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  • Writer's pictureKimberly Kono

How to Sit with Uncomfortable Emotions

One of the lessons I learned as a novice therapist was that not everyone knows how to identify or sit with their feelings.  In fact, periodically, I’ll meet with a client who says, “Why do we have emotions? They’re so inconvenient.” Typically, comments like these come after a period of experiencing uncomfortable emotions (which is often what brought them into therapy). While there are various reasons why people have difficulty naming and feeling their feelings (too much to go into here), comments like the above are understandable given that not all emotions are easy to tolerate. As humans, we are hardwired to avoid things that bring us discomfort or feel threatening. No one said sitting with our feelings was easy, but it is a skill that can be learned! 

Before we review tips to help you sit with your emotions, let’s talk about what it looks like when we don’t do the deed. 

I remember this day very vividly, because of the comical sequence of events that followed. Typically, I am not a morning person. You will never hear me getting excited about starting my day early, in fact, I try to extend my time in bed as long as possible by hitting the snooze button at least 5x (no joke). On this particular morning - like most mornings - I was running late for work and was feeling an emotional hangover from the day before when I was told about a family member’s health crisis (translation: I was already feeling hyperaroused and at the edge of my window of tolerance). Desperate to find my car keys, I hurriedly sifted through my bag and – because I am a multitasker – was holding my coffee cup in my hand while I was searching for my lost keys. You can guess what happened next; my coffee spilled all over my bag and down my white blouse. I grunted in frustration, changed my clothes, cleaned up the mess, found my car keys, and walked out the door. At this point, I was about 10 minutes late for work. I threw my bag into the car and while I was pulling out of the driveway, I managed to scrape the side of my car. 

(We’ll ignore the fact that I didn’t measure my car before purchasing it. Had I done so, I would’ve learned that I had only inches between my car and the side of my garage opening. Alas, I digress.)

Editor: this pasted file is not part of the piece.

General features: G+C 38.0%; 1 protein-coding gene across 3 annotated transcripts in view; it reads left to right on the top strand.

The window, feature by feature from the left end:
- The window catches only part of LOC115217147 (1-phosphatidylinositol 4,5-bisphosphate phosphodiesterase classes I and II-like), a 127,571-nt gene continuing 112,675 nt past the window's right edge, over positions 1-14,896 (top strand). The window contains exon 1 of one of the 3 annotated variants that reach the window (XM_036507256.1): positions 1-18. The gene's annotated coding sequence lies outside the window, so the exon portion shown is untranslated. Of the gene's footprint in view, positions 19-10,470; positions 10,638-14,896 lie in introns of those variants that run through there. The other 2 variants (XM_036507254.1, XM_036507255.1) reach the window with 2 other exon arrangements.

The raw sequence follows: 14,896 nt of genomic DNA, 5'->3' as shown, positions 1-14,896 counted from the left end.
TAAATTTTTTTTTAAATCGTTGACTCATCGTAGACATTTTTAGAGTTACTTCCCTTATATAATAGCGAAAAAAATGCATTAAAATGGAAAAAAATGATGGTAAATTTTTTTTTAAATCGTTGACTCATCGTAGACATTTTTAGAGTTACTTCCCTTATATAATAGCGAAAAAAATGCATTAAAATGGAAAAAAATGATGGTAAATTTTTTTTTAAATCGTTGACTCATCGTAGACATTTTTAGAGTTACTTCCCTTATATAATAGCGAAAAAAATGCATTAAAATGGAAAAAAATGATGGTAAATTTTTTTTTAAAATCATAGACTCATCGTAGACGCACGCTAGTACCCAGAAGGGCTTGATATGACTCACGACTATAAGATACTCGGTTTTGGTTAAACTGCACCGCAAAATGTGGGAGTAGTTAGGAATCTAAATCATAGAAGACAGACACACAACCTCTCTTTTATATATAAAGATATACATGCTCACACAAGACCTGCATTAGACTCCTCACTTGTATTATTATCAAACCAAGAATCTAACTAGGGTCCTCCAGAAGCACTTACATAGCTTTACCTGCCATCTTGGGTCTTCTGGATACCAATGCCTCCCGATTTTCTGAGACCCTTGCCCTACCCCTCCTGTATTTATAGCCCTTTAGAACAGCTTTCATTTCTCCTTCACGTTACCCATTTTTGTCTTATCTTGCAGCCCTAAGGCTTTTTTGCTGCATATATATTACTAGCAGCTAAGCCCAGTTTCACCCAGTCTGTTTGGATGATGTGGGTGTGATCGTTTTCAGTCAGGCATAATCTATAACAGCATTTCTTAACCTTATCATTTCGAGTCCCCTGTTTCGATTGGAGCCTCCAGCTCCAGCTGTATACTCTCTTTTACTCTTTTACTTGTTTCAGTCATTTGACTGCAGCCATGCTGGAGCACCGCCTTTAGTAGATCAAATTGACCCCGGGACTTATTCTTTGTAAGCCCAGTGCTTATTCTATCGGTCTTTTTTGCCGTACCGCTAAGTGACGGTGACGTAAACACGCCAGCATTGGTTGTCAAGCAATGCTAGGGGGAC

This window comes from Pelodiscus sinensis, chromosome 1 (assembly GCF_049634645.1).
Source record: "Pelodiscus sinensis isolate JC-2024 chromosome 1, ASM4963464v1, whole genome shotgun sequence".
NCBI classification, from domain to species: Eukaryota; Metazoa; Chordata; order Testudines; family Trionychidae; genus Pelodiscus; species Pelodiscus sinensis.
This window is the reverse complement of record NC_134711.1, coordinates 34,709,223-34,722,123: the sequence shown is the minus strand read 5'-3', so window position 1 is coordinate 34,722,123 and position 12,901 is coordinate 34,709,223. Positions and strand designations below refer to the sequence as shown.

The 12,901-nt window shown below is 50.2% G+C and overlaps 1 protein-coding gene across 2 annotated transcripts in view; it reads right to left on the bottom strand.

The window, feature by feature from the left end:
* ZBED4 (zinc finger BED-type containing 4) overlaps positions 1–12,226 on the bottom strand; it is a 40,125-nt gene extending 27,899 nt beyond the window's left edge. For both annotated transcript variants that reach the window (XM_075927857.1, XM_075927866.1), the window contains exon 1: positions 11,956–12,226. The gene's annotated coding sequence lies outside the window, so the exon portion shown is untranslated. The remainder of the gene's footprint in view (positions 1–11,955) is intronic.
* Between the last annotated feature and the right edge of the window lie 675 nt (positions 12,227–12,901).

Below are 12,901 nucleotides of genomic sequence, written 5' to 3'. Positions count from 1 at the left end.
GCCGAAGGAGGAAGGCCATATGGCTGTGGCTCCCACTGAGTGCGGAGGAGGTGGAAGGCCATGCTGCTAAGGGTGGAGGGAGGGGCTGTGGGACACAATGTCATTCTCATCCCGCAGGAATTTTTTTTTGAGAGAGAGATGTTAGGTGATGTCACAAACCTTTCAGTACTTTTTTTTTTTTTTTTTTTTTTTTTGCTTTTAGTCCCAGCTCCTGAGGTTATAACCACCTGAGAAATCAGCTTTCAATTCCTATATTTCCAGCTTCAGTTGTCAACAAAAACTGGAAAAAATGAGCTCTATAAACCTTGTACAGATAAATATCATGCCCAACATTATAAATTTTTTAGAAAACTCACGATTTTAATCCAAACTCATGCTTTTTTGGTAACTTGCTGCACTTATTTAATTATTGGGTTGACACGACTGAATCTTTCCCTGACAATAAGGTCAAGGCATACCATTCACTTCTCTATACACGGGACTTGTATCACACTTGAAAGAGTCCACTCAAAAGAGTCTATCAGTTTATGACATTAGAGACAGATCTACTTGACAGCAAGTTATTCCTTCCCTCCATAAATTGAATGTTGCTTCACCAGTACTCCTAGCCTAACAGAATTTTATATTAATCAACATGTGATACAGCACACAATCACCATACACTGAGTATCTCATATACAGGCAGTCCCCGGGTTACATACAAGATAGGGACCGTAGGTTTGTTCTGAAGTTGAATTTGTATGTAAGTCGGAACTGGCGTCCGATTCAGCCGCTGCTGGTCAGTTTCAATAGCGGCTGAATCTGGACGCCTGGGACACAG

Now, fortunately, I didn’t have a client waiting for me and I had only planned on catching up on notes that morning (but still wanted to stick to my schedule). With a big gash on the side of my car and a slightly bruised ego, I decided to make a pit stop at the grocery store before heading to the office. I wanted carbohydrates. I wanted delicious, fatty, deep-fried goodness to console myself. Flustered, I rushed to the nearest grocery store and came across the last package of donut holes. Rejoice! Well, my saga didn’t stop there. Upon returning to my now dented car and desperate to feed my nerves, I ripped open the box of donut holes which proceeded to spill all over my clean shirt and the car. It was not my finest hour as I began scarfing down the donuts that hadn’t fallen out of the box (and maybe a few that were on the passenger seat). Ten minutes later, I arrived at the office and grabbed the biggest handful of trail mix that I could, laid down on the couch, and proceeded to watch YouTube videos for the next hour. While the food and mindless videos comforted me in the moment, they didn’t get rid of my feelings - they just numbed them. Looking back at it now, I can easily say that I was feeling an immense amount of anxiety about my family member’s health condition as well as frustration and shame (did I mention that my car was new?), however at the time all I knew was that I didn’t like the way I was feeling and needed to make myself feel better right away.